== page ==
fatal for the multitudes who have accepted the eastern philosophies.
Eastern religionists can get away with saying almost anything as long
as people turn their minds off and pretend that they too see the enlightenment
behind it all. But are these irrational, illogical statements really enlightened?
We hear things like, “God is beyond thought.” If by that we mean that
thoughts cannot communicate to us any true knowledge of God, we are already
talking nonsense. For then, God must be beyond any thought – including
the thought that God is beyond thought. Therefore this statement “God is
beyond thought” is not telling us anything meaningful or true about the
nature of God.
Sometimes illogical, absurd statements like “When you do not understand,
then you will know” or “God is beyond thought” sound profound. But actually
they don’t make any sense, not even to the guru who utters them, and then
hides behind his silence or perhaps further aphorisms. R.C. Sproul puts
it this way: “Absurdities often sound profound because they are incapable
of being understood. When we hear things we do not understand, sometimes
we think they are simply too deep or weighty for us to grasp when in fact
they are merely unintelligible statements like ‘one hand clapping’.”
There is no need for you or me to join the ranks of those who are taken
in by this sort of mind-numbing nonsense. This is not to deny that abandoning
rationality might produce euphoric experiences for some. That may be true,
but it could also lead to a form of insanity – and a loneliness in which
there is no longer anyone able to get through to you to help you.
3. Reality is experience.
The eastern philosophers teach that true reality cannot be known except
through experience. Reasoning about reality has little value for them.
Once people have entered into some of these experiences they assume that
the teaching which led them into these experiences must be part of the
truth. But this does not follow logically at all. It is true that eastern
mysticism can lead to some very amazing altered states of consciousness.
So can drugs. Neither kind of experience itself proves that the interpretation
of the experience itself is right.
The interpretations we put on our experiences are not derived only from
the experiences themselves, but more especially from what we have been
taught. If someone is taught that they are one with God, and that by hypnotising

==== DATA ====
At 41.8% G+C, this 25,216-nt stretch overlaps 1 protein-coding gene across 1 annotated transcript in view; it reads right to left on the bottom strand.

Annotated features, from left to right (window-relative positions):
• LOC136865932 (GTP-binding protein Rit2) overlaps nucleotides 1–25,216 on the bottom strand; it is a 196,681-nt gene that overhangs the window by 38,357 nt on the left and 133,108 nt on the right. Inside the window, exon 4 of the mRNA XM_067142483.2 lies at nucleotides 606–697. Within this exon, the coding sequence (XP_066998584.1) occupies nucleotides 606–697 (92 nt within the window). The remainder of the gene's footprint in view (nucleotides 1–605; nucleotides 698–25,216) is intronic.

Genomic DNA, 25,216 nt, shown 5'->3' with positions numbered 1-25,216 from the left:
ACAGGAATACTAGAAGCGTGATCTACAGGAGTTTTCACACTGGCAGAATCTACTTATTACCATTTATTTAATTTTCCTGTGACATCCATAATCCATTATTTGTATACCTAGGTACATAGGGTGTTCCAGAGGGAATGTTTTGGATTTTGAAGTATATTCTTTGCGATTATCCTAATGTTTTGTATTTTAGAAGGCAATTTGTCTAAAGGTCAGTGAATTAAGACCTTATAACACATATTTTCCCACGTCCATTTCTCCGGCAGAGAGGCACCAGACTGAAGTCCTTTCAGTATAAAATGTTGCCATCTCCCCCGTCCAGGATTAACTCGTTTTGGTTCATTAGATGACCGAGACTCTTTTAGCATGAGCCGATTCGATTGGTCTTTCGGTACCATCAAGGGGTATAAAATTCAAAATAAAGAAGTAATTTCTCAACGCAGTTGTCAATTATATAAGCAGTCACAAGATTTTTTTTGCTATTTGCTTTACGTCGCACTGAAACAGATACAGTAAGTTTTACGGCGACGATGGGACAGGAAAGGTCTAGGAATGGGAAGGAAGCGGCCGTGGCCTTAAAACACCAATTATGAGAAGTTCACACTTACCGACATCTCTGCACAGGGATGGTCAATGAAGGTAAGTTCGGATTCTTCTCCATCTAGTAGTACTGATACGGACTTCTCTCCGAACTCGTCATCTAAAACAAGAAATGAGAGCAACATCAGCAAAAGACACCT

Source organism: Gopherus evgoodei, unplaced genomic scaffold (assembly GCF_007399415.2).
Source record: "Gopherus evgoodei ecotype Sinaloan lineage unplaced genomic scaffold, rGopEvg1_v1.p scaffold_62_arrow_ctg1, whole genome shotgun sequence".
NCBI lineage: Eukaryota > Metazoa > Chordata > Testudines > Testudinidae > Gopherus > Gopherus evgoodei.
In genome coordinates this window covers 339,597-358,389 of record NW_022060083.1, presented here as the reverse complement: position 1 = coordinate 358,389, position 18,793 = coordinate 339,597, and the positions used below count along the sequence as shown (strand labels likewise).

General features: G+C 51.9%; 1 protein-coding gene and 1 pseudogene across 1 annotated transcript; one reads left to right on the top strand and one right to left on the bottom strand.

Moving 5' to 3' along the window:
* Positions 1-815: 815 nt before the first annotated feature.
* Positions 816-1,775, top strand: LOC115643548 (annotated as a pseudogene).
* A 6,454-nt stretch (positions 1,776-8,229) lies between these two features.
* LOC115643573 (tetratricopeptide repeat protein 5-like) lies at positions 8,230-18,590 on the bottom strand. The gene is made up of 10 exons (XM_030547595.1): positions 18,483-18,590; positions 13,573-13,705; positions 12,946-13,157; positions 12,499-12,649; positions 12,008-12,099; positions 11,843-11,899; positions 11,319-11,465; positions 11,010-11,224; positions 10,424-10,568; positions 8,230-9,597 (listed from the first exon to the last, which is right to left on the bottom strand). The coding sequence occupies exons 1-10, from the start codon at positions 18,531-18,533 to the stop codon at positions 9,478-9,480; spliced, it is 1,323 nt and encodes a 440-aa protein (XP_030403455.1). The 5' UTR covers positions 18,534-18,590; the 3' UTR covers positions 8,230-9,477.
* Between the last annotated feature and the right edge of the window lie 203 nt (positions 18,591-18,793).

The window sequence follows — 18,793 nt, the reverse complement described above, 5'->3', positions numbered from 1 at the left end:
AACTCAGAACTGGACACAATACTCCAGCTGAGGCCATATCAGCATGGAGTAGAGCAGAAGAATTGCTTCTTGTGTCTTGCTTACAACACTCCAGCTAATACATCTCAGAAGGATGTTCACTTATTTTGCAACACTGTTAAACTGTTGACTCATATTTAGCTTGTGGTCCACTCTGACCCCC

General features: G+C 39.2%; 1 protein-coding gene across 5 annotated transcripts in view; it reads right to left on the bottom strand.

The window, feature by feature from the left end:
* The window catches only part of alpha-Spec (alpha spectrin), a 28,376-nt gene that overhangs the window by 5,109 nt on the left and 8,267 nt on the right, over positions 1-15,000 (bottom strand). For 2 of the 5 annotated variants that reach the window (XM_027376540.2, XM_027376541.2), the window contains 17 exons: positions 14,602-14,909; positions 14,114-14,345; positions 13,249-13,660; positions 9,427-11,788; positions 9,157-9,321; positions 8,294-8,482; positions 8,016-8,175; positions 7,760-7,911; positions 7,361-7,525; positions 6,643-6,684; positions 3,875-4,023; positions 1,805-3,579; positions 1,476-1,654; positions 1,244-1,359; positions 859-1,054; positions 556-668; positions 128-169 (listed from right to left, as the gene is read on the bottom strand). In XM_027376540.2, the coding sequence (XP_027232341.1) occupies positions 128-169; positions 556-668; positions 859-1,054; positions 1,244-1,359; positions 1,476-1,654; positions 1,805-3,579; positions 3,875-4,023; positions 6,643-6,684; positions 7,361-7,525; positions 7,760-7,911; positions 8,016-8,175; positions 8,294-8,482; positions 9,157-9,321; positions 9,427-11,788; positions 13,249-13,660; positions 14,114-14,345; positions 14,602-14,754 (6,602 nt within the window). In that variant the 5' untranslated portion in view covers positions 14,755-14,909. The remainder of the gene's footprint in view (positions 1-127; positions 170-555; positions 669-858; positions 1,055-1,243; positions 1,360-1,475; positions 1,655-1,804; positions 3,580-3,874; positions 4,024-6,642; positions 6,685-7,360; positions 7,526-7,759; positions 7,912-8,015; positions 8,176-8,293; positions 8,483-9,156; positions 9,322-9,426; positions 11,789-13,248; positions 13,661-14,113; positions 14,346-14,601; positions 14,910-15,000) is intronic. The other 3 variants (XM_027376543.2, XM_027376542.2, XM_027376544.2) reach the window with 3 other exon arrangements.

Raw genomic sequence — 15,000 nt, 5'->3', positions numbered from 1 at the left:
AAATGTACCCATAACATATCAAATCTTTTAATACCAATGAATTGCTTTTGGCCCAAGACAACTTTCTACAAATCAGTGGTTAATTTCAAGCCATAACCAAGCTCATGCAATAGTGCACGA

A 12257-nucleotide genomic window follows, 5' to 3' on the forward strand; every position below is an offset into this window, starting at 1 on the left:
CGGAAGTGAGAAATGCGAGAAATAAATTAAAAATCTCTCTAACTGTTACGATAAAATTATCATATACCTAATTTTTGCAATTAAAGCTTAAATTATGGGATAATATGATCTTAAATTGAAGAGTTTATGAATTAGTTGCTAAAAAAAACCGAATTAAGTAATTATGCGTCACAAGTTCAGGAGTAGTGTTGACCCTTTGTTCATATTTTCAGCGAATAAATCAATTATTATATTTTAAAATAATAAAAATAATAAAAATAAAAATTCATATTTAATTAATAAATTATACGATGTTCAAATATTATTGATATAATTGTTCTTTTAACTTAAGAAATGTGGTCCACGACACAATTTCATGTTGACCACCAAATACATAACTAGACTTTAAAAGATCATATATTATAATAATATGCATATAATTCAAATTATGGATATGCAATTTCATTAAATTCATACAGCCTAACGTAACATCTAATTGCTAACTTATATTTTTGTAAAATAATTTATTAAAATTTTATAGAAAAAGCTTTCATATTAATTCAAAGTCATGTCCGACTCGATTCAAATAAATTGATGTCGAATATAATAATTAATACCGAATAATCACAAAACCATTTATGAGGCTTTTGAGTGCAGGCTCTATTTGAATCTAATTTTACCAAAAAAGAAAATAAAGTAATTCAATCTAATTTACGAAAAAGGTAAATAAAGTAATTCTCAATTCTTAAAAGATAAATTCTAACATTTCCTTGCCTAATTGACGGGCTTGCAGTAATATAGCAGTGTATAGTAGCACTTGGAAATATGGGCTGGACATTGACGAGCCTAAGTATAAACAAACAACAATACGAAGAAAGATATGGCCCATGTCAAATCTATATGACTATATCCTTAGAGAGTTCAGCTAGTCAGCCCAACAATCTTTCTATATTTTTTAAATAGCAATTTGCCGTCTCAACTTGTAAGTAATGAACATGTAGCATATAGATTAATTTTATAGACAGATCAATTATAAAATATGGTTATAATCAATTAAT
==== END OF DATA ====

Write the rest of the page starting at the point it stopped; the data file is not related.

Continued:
themselves they will come to know the truth of this, they may well experience
something strange and different when they do this, but it doesn’t prove
they are one with God. The idea that they are one with God didn’t come
from the experience, but from what someone told them or what they read.
It may have also come from an evil spirit. Many religions acknowledge the
existence of evil spirits – so why should such explanations be rejected
out of hand?
Until the experience can be described somehow, it is not going to help
us develop good relationships with each other. On the contrary, it will
encourage us all to retreat into our own private escapes from reality.
It produces a detachment from people, not the kind of compassion that results
in practical action.
An unusual experience only proves that unusual things occur inside us
at times. They don’t explain why they happen. It requires an idea, a thought,
indeed rational language – in order to give any kind of explanation to
the experience, or even to say that it is beyond words.
Christianity offers a clear explanation for he spiritual experiences
of those involved in Eastern mysticism, but it offers more than that. It
offers a view of the world that is logically consistent, factually verifiable,
and existentially livable. Eastern religions offer none of this. They may
offer ethical principles that are fine in themselves, but they fail to
cleanse the inner man of his sinfulness and corruption. Only God can do
that, and He only does it through the sacrifice of Jesus Christ on the
cross and His subsequent resurrection – something
that actually happened in history. You cannot have both Biblical Christianity
and Eastern Religion, for eastern religion involves the worship
of false gods.
When I speak of an easterner I am not thinking of his place of birth
or the color of his skin, but rather the basic philosophical premises on
which he builds his whole view of reality. Thus there are many easterners
with white skin, living in North America and Europe. Christianity was born
in Israel, a nation in the Middle East, and there are now far more Christians
in China and the East than in North America and Europe. The truth about God has no relationship to geography, race or the beliefs of one’s parents.